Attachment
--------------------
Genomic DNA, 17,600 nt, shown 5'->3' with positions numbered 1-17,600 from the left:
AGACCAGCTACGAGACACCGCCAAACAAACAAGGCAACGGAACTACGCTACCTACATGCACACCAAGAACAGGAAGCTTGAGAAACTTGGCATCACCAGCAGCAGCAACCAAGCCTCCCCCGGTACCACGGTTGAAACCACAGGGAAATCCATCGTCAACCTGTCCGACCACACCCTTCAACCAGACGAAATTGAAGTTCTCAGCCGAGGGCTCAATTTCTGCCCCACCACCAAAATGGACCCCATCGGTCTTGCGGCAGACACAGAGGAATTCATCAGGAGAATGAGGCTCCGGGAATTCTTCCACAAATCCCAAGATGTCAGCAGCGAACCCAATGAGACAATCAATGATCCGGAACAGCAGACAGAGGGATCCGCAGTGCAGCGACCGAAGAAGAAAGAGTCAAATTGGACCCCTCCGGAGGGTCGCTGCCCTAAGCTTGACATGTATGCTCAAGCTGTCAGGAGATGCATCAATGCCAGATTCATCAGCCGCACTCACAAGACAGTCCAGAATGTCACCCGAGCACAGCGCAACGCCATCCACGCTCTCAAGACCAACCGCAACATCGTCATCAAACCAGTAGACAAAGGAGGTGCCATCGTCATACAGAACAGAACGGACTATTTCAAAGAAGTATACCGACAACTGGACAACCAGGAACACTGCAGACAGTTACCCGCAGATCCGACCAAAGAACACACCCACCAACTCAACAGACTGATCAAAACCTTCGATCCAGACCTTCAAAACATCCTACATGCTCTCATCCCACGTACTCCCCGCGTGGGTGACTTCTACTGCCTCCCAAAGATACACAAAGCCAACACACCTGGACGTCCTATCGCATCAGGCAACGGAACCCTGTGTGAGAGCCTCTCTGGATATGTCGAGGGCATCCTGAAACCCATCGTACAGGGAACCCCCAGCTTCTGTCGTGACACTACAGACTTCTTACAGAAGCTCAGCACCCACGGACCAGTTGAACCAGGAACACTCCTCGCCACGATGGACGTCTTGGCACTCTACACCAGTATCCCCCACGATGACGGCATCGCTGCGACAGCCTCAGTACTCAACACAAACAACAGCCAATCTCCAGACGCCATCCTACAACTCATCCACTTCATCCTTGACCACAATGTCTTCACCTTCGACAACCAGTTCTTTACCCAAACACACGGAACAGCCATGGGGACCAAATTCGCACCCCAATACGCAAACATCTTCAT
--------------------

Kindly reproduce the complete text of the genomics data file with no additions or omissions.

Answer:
Genomic DNA, 17,600 nt, shown 5'->3' with positions numbered 1-17,600 from the left:
AGACCAGCTACGAGACACCGCCAAACAAACAAGGCAACGGAACTACGCTACCTACATGCACACCAAGAACAGGAAGCTTGAGAAACTTGGCATCACCAGCAGCAGCAACCAAGCCTCCCCCGGTACCACGGTTGAAACCACAGGGAAATCCATCGTCAACCTGTCCGACCACACCCTTCAACCAGACGAAATTGAAGTTCTCAGCCGAGGGCTCAATTTCTGCCCCACCACCAAAATGGACCCCATCGGTCTTGCGGCAGACACAGAGGAATTCATCAGGAGAATGAGGCTCCGGGAATTCTTCCACAAATCCCAAGATGTCAGCAGCGAACCCAATGAGACAATCAATGATCCGGAACAGCAGACAGAGGGATCCGCAGTGCAGCGACCGAAGAAGAAAGAGTCAAATTGGACCCCTCCGGAGGGTCGCTGCCCTAAGCTTGACATGTATGCTCAAGCTGTCAGGAGATGCATCAATGCCAGATTCATCAGCCGCACTCACAAGACAGTCCAGAATGTCACCCGAGCACAGCGCAACGCCATCCACGCTCTCAAGACCAACCGCAACATCGTCATCAAACCAGTAGACAAAGGAGGTGCCATCGTCATACAGAACAGAACGGACTATTTCAAAGAAGTATACCGACAACTGGACAACCAGGAACACTGCAGACAGTTACCCGCAGATCCGACCAAAGAACACACCCACCAACTCAACAGACTGATCAAAACCTTCGATCCAGACCTTCAAAACATCCTACATGCTCTCATCCCACGTACTCCCCGCGTGGGTGACTTCTACTGCCTCCCAAAGATACACAAAGCCAACACACCTGGACGTCCTATCGCATCAGGCAACGGAACCCTGTGTGAGAGCCTCTCTGGATATGTCGAGGGCATCCTGAAACCCATCGTACAGGGAACCCCCAGCTTCTGTCGTGACACTACAGACTTCTTACAGAAGCTCAGCACCCACGGACCAGTTGAACCAGGAACACTCCTCGCCACGATGGACGTCTTGGCACTCTACACCAGTATCCCCCACGATGACGGCATCGCTGCGACAGCCTCAGTACTCAACACAAACAACAGCCAATCTCCAGACGCCATCCTACAACTCATCCACTTCATCCTTGACCACAATGTCTTCACCTTCGACAACCAGTTCTTTACCCAAACACACGGAACAGCCATGGGGACCAAATTCGCACCCCAATACGCAAACATCTTCAT